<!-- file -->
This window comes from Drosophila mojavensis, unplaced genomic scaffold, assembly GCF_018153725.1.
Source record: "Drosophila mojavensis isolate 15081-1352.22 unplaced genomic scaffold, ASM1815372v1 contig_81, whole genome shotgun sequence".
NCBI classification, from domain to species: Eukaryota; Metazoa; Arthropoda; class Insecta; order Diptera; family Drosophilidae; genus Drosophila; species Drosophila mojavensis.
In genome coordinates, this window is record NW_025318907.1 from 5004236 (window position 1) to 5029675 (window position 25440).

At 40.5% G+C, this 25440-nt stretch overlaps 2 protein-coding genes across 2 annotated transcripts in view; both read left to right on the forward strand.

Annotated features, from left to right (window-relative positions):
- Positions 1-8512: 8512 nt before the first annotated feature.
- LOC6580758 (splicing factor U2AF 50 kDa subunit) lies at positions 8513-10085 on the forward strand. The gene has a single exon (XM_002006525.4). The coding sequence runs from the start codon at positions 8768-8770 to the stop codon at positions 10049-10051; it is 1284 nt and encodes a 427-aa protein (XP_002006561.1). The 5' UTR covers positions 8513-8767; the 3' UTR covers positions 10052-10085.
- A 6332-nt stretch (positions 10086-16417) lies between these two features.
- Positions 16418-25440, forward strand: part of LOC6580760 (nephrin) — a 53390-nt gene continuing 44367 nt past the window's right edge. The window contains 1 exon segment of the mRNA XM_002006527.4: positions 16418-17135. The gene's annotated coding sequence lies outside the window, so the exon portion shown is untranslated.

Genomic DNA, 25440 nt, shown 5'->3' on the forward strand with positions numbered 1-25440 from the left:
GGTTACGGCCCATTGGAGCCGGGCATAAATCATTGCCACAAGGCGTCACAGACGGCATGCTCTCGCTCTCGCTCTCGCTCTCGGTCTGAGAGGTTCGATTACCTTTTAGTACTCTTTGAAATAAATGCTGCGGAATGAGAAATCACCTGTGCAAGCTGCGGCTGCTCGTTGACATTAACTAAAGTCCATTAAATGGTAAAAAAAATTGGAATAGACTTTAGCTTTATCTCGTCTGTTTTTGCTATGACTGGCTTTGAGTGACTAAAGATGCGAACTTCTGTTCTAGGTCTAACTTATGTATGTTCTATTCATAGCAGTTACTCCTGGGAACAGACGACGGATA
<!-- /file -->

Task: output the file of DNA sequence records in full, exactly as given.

This window comes from Drosophila mojavensis, unplaced genomic scaffold, assembly GCF_018153725.1.
Source record: "Drosophila mojavensis isolate 15081-1352.22 unplaced genomic scaffold, ASM1815372v1 contig_81, whole genome shotgun sequence".
NCBI classification, from domain to species: Eukaryota; Metazoa; Arthropoda; class Insecta; order Diptera; family Drosophilidae; genus Drosophila; species Drosophila mojavensis.
In genome coordinates, this window is record NW_025318907.1 from 5004236 (window position 1) to 5029675 (window position 25440).

At 40.5% G+C, this 25440-nt stretch overlaps 2 protein-coding genes across 2 annotated transcripts in view; both read left to right on the forward strand.

Annotated features, from left to right (window-relative positions):
- Positions 1-8512: 8512 nt before the first annotated feature.
- LOC6580758 (splicing factor U2AF 50 kDa subunit) lies at positions 8513-10085 on the forward strand. The gene has a single exon (XM_002006525.4). The coding sequence runs from the start codon at positions 8768-8770 to the stop codon at positions 10049-10051; it is 1284 nt and encodes a 427-aa protein (XP_002006561.1). The 5' UTR covers positions 8513-8767; the 3' UTR covers positions 10052-10085.
- A 6332-nt stretch (positions 10086-16417) lies between these two features.
- Positions 16418-25440, forward strand: part of LOC6580760 (nephrin) — a 53390-nt gene continuing 44367 nt past the window's right edge. The window contains 1 exon segment of the mRNA XM_002006527.4: positions 16418-17135. The gene's annotated coding sequence lies outside the window, so the exon portion shown is untranslated.

Genomic DNA, 25440 nt, shown 5'->3' on the forward strand with positions numbered 1-25440 from the left:
GGTTACGGCCCATTGGAGCCGGGCATAAATCATTGCCACAAGGCGTCACAGACGGCATGCTCTCGCTCTCGCTCTCGCTCTCGGTCTGAGAGGTTCGATTACCTTTTAGTACTCTTTGAAATAAATGCTGCGGAATGAGAAATCACCTGTGCAAGCTGCGGCTGCTCGTTGACATTAACTAAAGTCCATTAAATGGTAAAAAAAATTGGAATAGACTTTAGCTTTATCTCGTCTGTTTTTGCTATGACTGGCTTTGAGTGACTAAAGATGCGAACTTCTGTTCTAGGTCTAACTTATGTATGTTCTATTCATAGCAGTTACTCCTGGGAACAGACGACGGATA